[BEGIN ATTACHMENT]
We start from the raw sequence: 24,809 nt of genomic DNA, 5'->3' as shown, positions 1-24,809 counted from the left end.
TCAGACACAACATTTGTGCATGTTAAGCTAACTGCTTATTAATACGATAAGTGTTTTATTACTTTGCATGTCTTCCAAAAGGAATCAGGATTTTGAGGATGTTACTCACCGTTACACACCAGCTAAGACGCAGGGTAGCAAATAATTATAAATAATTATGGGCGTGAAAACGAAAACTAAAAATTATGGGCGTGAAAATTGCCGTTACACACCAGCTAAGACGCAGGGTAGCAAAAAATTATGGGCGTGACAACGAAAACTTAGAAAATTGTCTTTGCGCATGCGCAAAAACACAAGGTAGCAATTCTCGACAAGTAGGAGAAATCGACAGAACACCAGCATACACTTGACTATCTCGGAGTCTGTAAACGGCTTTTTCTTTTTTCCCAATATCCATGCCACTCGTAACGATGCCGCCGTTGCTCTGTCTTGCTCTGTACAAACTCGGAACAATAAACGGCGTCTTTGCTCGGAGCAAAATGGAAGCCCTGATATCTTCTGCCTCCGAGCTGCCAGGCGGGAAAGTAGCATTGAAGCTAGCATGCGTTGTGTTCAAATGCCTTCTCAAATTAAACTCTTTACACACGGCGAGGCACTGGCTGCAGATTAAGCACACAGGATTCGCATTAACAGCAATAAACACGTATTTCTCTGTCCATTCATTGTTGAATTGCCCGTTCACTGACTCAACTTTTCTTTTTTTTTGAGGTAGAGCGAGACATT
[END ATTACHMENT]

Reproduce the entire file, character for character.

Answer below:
We start from the raw sequence: 24,809 nt of genomic DNA, 5'->3' as shown, positions 1-24,809 counted from the left end.
TCAGACACAACATTTGTGCATGTTAAGCTAACTGCTTATTAATACGATAAGTGTTTTATTACTTTGCATGTCTTCCAAAAGGAATCAGGATTTTGAGGATGTTACTCACCGTTACACACCAGCTAAGACGCAGGGTAGCAAATAATTATAAATAATTATGGGCGTGAAAACGAAAACTAAAAATTATGGGCGTGAAAATTGCCGTTACACACCAGCTAAGACGCAGGGTAGCAAAAAATTATGGGCGTGACAACGAAAACTTAGAAAATTGTCTTTGCGCATGCGCAAAAACACAAGGTAGCAATTCTCGACAAGTAGGAGAAATCGACAGAACACCAGCATACACTTGACTATCTCGGAGTCTGTAAACGGCTTTTTCTTTTTTCCCAATATCCATGCCACTCGTAACGATGCCGCCGTTGCTCTGTCTTGCTCTGTACAAACTCGGAACAATAAACGGCGTCTTTGCTCGGAGCAAAATGGAAGCCCTGATATCTTCTGCCTCCGAGCTGCCAGGCGGGAAAGTAGCATTGAAGCTAGCATGCGTTGTGTTCAAATGCCTTCTCAAATTAAACTCTTTACACACGGCGAGGCACTGGCTGCAGATTAAGCACACAGGATTCGCATTAACAGCAATAAACACGTATTTCTCTGTCCATTCATTGTTGAATTGCCCGTTCACTGACTCAACTTTTCTTTTTTTTTGAGGTAGAGCGAGACATT